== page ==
NDP pushes for increased small business support

Andrea Horwath addresses the media in Belle River on July 12, 2020 (Screen grab via Zoom)

The leader of Ontario’s Official Opposition is calling for better support for small businesses that have been impacted by the pandemic.

NDP Leader Andrea Horwath spent the weekend touring Essex County. On Sunday, Horwath spoke at the Atlas Tube Centre in Belle River, where she took aim at the Doug Ford government and its handling to the COVID-19 crisis.

“We didn’t have a premier that stepped up to the plate and helped small businesses and to this very day, this continues to be the case,” she said.

According to Horwath, she spent the weekend communicating with small business owners in the region. Horwath said the main takeaway she got is that small businesses are really hurting right now, especially in the Kingsville and Leamington areas, which were kept in Phase 1 of the provincial reopening several weeks longer than the remainder of the province.

Horwath stressed that there is a need for direct financial support from the provincial government, adding that many business owners she spoke with currently feel disappointed by the lack of provincial support so far.

“They’re frustrated and they’re worried,” Horwath said. “They’re worried about not only this phase and where we are now… They’re worried about what comes next. They’re worried about next year, what’s going to happen in 2021. They’re worried another shoe is going to drop.”

Horwath also expressed concern about the Conservatives’ management of COVID-19 in the agriculture industry, calling it “shameful” that the province wasn’t prepared for the handling of migrant workers in Ontario.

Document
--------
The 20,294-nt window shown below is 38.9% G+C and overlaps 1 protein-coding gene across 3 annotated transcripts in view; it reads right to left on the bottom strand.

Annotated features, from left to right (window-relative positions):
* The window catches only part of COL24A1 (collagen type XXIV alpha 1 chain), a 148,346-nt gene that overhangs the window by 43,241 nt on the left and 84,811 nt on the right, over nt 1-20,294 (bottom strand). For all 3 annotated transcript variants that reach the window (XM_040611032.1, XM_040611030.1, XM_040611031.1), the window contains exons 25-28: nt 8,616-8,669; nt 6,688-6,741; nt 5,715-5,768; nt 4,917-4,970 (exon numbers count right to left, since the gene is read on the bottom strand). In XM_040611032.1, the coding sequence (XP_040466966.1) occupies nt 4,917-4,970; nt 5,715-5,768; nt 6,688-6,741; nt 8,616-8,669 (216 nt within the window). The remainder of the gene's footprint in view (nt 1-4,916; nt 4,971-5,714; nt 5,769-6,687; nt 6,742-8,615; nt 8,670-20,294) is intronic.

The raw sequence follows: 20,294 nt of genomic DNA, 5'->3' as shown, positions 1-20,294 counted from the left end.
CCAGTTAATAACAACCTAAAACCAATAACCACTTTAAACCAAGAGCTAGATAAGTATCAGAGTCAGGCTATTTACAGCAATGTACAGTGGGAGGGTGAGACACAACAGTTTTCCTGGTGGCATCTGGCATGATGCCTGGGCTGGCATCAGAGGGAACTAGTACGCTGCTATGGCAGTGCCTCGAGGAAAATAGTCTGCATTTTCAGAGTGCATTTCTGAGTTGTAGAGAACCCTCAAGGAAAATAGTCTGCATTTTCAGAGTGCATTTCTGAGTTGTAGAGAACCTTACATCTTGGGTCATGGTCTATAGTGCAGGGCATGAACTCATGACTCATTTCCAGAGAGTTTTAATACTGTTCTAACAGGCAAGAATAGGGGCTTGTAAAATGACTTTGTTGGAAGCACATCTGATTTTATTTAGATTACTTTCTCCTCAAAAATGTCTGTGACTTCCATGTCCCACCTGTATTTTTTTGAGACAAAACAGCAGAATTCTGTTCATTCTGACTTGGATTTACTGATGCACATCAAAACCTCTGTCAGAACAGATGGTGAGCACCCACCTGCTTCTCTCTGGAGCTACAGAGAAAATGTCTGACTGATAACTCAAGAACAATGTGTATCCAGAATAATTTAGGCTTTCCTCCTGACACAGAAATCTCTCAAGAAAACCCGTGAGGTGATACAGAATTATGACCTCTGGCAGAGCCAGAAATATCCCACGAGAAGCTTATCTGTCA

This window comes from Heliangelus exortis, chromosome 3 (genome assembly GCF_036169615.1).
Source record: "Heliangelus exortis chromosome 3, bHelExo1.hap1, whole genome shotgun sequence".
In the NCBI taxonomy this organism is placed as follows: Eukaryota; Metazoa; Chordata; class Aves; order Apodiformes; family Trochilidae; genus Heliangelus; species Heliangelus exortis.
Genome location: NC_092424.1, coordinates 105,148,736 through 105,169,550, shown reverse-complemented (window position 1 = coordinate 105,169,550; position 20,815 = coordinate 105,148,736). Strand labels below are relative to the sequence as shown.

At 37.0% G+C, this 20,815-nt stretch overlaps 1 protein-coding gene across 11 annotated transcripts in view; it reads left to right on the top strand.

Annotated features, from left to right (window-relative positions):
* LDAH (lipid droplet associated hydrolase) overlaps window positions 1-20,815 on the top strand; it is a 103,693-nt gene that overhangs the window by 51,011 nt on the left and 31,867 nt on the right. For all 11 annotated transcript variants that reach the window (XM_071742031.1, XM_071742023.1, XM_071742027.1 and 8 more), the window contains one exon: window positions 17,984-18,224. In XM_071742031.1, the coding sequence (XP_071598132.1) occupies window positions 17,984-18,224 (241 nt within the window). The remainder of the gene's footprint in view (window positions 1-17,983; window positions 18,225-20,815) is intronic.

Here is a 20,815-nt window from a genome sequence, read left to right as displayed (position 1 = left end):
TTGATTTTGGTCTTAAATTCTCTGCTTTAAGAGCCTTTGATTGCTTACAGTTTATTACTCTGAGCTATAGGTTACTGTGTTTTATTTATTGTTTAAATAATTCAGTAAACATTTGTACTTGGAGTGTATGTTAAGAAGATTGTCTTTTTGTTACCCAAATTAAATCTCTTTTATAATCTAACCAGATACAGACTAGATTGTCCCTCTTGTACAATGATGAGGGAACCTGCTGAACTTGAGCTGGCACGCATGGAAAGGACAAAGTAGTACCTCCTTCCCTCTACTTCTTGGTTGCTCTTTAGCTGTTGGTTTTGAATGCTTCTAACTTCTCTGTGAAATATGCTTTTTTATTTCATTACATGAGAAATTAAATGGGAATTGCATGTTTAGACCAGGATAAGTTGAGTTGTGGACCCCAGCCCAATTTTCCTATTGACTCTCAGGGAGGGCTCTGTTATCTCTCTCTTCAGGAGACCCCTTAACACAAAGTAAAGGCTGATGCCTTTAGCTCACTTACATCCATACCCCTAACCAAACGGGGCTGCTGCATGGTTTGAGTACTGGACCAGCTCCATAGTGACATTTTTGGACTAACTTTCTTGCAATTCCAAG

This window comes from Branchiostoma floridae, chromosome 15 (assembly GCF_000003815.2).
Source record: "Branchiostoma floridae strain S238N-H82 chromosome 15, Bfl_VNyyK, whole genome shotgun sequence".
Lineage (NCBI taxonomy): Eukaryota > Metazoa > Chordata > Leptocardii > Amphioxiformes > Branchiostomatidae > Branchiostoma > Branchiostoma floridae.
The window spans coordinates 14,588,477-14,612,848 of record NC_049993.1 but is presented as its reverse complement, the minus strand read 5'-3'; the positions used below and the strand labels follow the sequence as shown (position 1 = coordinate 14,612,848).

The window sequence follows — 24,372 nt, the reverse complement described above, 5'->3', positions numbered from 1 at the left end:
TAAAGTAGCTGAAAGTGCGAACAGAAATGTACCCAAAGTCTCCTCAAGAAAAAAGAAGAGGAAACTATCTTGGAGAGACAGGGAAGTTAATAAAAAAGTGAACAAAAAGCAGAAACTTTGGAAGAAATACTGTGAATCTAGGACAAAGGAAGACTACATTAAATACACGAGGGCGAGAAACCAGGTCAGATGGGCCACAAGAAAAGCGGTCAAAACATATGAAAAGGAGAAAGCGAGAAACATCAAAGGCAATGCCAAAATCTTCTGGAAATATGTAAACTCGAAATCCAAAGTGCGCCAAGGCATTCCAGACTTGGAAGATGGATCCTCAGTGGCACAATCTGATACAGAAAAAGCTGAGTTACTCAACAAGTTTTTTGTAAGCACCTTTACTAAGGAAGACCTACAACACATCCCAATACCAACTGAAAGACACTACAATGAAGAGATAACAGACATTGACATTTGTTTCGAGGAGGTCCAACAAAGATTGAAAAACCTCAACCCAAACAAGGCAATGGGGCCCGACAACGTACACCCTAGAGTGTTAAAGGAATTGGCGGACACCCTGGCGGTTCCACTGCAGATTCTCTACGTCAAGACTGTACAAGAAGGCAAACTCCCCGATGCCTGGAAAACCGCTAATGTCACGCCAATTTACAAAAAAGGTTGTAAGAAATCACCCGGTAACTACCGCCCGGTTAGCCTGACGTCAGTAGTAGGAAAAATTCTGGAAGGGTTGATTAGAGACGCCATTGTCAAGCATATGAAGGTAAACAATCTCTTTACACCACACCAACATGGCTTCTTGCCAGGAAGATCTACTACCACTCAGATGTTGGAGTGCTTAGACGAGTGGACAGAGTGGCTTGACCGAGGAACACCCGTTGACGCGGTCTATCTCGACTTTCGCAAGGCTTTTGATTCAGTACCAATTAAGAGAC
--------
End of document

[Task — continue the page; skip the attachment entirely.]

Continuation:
According to Horwath, the outbreaks that have plagued farms in Essex County are a direct result of the provincial government not being proactive.

“Other provinces were prepared, they did a better job,” she said. “They made sure that people who were coming to the farms were isolating in advance, that there were protocols in place for testing and isolated.”

While encouraging people to support small businesses as much as possible, Horwath also touted the NDP’s ‘Save Main Street’ plan.

“It’s a plan that we put together in April when we knew immediately that small businesses were going to need some support if they were going to survive COVID,” Horwath explained. “Unfortunately, the provincial government has not implemented the kinds of things that need to happen.”

According to Horwath, the plan would involve several factors to help small businesses survive and thrive, including a 75 per cent commercial rent subsidy, a freeze on utility bills and a fund to help businesses transfer operations online.

The cost of the Save Main Street plan is estimated to range from $850 million to $1.15 billion.